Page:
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Discussion in 'Tech-Talk' started by AlexJay, Jan 12, 2021.
Keep a guitar in easy reach, pick it up, every day. Even for short periods.
Since you already know piano, I'd recommend learning the notes on the neck. Set a metronome, play the A on each string in quarter notes and change strings each measure. Use the first 12 frets. Don't use open strings, use the 12th fret instead. Walk up, then down. Once you get three perfect reps, start changing strings after every two beats. Then every beat, then increase the metronome. Once you know the neck, you can translate from your piano knowledge to fretboard shapes.
After that, work on triads on the top three strings, then on strings 3, 4 and 5. Major, minor, 7ths. That will get you pretty far and you can back-fill the rest.
By any chance was your father in show business? A comedian, perhaps?
Hi AlexJay....welcome to the forum. Back to your question, the flat metal gauges are to determine the fretboard radius when it's unknown by placing them on the surface until one fits. The "T" shaped gauges are held with your fingers and are used under the strings to adjust the bridge saddles to the fretboard radius. That being said, I've never used either one during set up. As many others have stated, they are not really necessary to perform a setup.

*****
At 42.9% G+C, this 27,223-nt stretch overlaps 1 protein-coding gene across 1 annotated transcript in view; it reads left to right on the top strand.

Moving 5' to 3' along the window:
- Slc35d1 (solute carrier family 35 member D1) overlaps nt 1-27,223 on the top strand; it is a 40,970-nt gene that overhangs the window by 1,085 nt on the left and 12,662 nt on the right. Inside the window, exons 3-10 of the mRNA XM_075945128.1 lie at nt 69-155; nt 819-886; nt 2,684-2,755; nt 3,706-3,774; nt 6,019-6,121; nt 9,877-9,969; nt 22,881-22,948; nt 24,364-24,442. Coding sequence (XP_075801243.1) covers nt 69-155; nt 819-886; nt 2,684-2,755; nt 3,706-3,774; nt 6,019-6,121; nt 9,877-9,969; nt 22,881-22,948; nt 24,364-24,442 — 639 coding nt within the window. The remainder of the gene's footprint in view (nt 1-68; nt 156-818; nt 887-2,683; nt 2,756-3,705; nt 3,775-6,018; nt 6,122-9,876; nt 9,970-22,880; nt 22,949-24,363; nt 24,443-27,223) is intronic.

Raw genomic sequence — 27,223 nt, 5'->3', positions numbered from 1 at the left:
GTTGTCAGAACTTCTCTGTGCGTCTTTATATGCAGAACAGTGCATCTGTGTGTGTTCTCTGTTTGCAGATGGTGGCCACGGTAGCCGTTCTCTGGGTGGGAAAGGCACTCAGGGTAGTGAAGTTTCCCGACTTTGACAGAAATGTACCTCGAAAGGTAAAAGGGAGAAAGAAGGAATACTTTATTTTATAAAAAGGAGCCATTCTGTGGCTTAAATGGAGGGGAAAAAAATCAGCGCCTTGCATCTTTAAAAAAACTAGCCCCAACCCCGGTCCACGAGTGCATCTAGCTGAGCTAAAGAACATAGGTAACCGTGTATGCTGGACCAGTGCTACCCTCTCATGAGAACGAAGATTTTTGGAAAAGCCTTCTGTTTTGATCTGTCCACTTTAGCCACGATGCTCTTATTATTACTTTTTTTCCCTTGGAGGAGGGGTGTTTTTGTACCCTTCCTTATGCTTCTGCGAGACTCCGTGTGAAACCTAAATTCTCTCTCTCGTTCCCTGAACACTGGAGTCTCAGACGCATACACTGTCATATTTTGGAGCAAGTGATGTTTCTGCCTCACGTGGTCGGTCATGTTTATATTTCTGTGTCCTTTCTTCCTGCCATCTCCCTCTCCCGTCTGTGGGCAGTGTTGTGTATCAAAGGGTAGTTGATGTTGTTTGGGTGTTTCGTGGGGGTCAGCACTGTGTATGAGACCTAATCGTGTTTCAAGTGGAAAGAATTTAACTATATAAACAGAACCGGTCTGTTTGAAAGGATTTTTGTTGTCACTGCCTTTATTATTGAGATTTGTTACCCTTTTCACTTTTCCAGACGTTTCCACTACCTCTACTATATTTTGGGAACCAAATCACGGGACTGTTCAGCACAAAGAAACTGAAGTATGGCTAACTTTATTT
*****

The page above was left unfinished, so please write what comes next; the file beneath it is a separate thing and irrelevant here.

The t-shaped are supposedly, maybe actually, more useable with the strings on. I've never own either, however insignificant that fact might be.
I agree, I have the set with the handles. They are good for setting the saddles. After that I always put the trem up high and then set the tilt on the neck. Of couse this won't apply to vinage set up. Only standard and deluxe with 2 point trems. Mine is a compound neck so I use the 14 on the 22nd fret. As a new player might I suggest looking into the CAGE system. I played around for 30 years until I got some instruction on the CAGE method and transposing.AKA the nashvile number system. It opened it up for me. A lot others too.
Hi, @GitGeek and all. IMO despite what Dan says and shows, using guages to set strings to the radius of the neck is a waste of time. A guage m-i-g-h-t make it a bit easier to rough in the height of the strings, but only if you set the action correctly to one of the two center strings. If you do that, you might as well do the other 5 strings because the end result is typically a curve, not a uniform radius, as the low E and adjacent strings will be higher so they don't buzz. They'll end up even higher if you really hit the low strings and don't want them to rattle.
YMMV, but mine hasn't. I've got neck guages and understring guages that I use for determining the radius of the fretboard. I maintain a pile of guitars and have never found radius guages useful for setting action.